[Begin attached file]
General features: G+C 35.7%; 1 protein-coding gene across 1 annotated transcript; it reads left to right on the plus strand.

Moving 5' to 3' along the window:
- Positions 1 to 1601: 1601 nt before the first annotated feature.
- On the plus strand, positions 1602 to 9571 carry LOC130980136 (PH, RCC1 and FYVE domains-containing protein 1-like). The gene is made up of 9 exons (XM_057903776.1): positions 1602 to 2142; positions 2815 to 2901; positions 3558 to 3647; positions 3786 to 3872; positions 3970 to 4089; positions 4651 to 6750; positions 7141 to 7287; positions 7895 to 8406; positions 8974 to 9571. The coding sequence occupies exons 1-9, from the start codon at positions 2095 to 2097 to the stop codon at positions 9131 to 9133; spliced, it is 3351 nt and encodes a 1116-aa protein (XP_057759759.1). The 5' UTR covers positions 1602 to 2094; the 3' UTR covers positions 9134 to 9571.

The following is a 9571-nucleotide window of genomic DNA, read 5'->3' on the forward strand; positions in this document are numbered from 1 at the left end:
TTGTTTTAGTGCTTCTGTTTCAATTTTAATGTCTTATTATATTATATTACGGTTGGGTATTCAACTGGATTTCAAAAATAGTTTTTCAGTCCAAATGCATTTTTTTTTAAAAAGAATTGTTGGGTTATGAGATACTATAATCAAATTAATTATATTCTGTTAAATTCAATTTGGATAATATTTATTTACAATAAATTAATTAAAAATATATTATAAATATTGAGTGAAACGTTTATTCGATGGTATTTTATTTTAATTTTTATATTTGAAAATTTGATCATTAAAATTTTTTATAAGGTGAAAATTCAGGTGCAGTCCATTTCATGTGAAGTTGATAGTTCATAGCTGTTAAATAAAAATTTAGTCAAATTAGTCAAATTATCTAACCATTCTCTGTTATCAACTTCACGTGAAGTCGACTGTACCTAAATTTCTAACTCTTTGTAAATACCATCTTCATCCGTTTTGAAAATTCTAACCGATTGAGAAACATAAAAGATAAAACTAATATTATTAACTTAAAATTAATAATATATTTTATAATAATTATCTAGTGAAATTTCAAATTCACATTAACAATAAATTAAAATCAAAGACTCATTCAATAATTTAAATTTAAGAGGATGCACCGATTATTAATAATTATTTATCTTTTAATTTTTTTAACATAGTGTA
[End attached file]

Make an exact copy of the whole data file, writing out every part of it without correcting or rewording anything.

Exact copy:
General features: G+C 35.7%; 1 protein-coding gene across 1 annotated transcript; it reads left to right on the plus strand.

Moving 5' to 3' along the window:
- Positions 1 to 1601: 1601 nt before the first annotated feature.
- On the plus strand, positions 1602 to 9571 carry LOC130980136 (PH, RCC1 and FYVE domains-containing protein 1-like). The gene is made up of 9 exons (XM_057903776.1): positions 1602 to 2142; positions 2815 to 2901; positions 3558 to 3647; positions 3786 to 3872; positions 3970 to 4089; positions 4651 to 6750; positions 7141 to 7287; positions 7895 to 8406; positions 8974 to 9571. The coding sequence occupies exons 1-9, from the start codon at positions 2095 to 2097 to the stop codon at positions 9131 to 9133; spliced, it is 3351 nt and encodes a 1116-aa protein (XP_057759759.1). The 5' UTR covers positions 1602 to 2094; the 3' UTR covers positions 9134 to 9571.

The following is a 9571-nucleotide window of genomic DNA, read 5'->3' on the forward strand; positions in this document are numbered from 1 at the left end:
TTGTTTTAGTGCTTCTGTTTCAATTTTAATGTCTTATTATATTATATTACGGTTGGGTATTCAACTGGATTTCAAAAATAGTTTTTCAGTCCAAATGCATTTTTTTTTAAAAAGAATTGTTGGGTTATGAGATACTATAATCAAATTAATTATATTCTGTTAAATTCAATTTGGATAATATTTATTTACAATAAATTAATTAAAAATATATTATAAATATTGAGTGAAACGTTTATTCGATGGTATTTTATTTTAATTTTTATATTTGAAAATTTGATCATTAAAATTTTTTATAAGGTGAAAATTCAGGTGCAGTCCATTTCATGTGAAGTTGATAGTTCATAGCTGTTAAATAAAAATTTAGTCAAATTAGTCAAATTATCTAACCATTCTCTGTTATCAACTTCACGTGAAGTCGACTGTACCTAAATTTCTAACTCTTTGTAAATACCATCTTCATCCGTTTTGAAAATTCTAACCGATTGAGAAACATAAAAGATAAAACTAATATTATTAACTTAAAATTAATAATATATTTTATAATAATTATCTAGTGAAATTTCAAATTCACATTAACAATAAATTAAAATCAAAGACTCATTCAATAATTTAAATTTAAGAGGATGCACCGATTATTAATAATTATTTATCTTTTAATTTTTTTAACATAGTGTA